In 1878, interior designer and artist Jule Gilmer Körner purchased a lot in Kernersville, North Carolina with the vision of building “a combination of studio, office, reception halls, ballroom, carriage house, and stables.” The eccentric twenty-two room building, arranged over seven different levels, is decorated with elaborate moldings and lavish art. Even the furniture, set to Mr. Körner’s specifications, imitated the eccentricity of the interior, and many pieces of furniture are too large to remove. The house was renowned for its unique appearance, and both Körner’s relatives as well as passersby referred to it as “Körner’s Folly,” a name which sticks today.
The youngest son of an immigrant German father and
businessman, Jules Körner attended school in Indiana, where he developed an
interest in art. After attending school in Philadelphia, he focused his art
interest on decorative art and interior design. He purchased a lot on the main
street of Kernersville, North Carolina in 1878 with the intent of building a “combination
of studio, office, reception halls, ballroom, carriage house, and stables.”
His unique tastes in art showed in the design of both the construction
of his house and in the interior design. The building stands a hundred feet
tall and has seven levels, each with a different height ranging from under six
feet to twenty-five feet. Each doorway and window were different, and so were
each of the fifteen different fireplaces. The molding and murals reflected Körner’s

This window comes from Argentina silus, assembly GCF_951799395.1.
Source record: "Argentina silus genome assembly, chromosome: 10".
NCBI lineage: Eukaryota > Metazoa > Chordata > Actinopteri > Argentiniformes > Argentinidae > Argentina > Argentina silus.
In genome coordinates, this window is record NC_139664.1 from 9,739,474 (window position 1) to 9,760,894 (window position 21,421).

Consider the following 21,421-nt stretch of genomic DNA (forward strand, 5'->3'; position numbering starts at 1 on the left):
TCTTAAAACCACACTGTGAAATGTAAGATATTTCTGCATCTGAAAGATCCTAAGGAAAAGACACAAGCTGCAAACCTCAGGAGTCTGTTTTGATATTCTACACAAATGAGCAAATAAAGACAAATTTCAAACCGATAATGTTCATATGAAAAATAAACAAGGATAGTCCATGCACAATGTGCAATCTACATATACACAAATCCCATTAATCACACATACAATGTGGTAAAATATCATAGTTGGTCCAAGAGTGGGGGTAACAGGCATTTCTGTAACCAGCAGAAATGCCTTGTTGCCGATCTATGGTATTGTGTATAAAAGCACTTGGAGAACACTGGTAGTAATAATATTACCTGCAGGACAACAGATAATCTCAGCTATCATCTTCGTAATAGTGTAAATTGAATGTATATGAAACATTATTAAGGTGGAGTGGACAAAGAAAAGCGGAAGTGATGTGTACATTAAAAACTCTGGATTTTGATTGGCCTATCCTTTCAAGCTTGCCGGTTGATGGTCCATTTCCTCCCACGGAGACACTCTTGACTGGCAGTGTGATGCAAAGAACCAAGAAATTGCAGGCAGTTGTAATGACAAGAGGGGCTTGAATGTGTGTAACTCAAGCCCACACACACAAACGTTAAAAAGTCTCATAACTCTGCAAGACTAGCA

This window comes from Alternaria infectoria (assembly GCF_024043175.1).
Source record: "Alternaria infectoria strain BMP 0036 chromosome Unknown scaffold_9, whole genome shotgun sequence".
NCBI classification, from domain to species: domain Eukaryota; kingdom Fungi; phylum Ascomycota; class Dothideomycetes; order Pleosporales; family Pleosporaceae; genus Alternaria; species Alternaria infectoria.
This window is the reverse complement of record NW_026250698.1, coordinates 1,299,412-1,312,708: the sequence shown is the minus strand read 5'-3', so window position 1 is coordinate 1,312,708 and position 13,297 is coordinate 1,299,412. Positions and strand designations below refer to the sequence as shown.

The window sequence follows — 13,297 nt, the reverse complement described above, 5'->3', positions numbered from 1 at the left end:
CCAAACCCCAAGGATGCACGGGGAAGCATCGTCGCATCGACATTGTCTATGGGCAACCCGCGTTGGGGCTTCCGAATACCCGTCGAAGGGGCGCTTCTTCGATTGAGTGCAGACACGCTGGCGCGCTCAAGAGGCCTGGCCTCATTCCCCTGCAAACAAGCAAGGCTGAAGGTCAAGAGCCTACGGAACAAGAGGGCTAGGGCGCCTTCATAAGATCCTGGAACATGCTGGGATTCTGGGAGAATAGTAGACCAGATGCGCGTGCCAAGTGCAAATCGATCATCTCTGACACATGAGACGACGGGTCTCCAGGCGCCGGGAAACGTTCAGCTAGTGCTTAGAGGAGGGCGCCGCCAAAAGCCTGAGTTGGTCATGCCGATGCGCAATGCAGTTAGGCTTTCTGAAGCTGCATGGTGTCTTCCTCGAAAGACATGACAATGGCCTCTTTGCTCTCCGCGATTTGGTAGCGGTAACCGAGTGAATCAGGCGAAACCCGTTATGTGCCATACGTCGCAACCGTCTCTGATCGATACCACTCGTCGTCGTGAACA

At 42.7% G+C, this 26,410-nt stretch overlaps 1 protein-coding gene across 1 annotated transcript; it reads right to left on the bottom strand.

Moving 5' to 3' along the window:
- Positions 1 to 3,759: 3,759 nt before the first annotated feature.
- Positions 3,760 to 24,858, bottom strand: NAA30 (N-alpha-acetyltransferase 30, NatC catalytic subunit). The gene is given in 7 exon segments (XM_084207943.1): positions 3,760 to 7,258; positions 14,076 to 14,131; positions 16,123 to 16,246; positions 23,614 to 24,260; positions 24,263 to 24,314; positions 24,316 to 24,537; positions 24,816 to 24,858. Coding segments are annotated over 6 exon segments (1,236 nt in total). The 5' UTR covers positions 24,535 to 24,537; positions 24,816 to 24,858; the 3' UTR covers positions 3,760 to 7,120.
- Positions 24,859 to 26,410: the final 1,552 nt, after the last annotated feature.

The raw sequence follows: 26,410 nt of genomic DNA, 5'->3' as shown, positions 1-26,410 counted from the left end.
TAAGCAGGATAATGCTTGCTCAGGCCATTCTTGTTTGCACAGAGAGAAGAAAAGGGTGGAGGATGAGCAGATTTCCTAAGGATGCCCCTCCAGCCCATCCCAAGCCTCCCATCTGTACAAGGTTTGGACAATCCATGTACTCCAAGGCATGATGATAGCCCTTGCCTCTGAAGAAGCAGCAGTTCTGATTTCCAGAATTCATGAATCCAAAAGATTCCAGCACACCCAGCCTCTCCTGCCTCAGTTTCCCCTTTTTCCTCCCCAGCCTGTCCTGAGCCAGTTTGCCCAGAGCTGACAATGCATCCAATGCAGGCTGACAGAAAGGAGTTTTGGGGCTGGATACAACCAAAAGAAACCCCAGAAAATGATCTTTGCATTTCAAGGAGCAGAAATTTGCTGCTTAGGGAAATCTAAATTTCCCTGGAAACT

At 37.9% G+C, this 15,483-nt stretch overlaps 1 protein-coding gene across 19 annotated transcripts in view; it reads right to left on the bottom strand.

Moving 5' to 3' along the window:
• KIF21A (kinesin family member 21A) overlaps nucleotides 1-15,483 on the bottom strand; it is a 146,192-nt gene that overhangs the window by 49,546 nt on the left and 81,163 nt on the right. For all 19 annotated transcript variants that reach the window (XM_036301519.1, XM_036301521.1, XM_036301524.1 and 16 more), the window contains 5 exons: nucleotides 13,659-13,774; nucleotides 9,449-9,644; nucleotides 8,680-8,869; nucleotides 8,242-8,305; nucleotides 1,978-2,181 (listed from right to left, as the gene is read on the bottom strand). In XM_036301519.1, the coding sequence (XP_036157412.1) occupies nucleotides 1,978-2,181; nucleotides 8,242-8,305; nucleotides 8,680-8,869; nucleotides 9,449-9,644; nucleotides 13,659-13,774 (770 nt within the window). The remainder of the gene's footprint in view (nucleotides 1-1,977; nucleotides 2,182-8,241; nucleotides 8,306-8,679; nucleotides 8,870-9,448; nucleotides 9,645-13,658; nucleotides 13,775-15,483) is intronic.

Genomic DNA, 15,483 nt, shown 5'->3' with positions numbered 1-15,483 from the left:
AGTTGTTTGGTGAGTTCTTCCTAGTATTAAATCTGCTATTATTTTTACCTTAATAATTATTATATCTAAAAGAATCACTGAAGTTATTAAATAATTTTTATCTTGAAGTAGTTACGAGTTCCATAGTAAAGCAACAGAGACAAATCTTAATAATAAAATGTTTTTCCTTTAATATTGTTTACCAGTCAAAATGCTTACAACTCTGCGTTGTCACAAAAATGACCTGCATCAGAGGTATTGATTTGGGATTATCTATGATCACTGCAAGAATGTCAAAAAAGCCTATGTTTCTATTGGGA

lavish taste; he employed an Italian artist named Quintini to paint most of the
murals in the main rooms of the house, though some of the art, including that
along the main staircase, was his own work.
The house, nicknamed “Körner’s Folly” by a cousin and by
neighbors, became a “social gathering place for entertainment, music,
dramatics, house parties, dancing, and gaiety in general.” Körner loved making
adjustments to the décor of the house. He became famous across the eastern
United States for his work and made a comfortable living decorating churches,
theaters, and residencies as far west as Indiana. When he died in 1921, his
wife Polly turned the upper level of the house into a theater, where she taught
music, theater, etiquette, and performing arts.
Körner’s daughter Dore Körner Donnell owned the home after
her mother’s death in 1931. She used it as a summer home, and it was used also
as a funeral home and antique shop, but eventually fell into disrepair. In
1970, a group of local citizens banded together to preserve it. Due to the
years of neglect, it needed some structural reconstruction to restore the house
to its historic golden years, but much of the interior remains intact and showcases
Körner’s vivid imagination and artistic ingenuity as originally intended.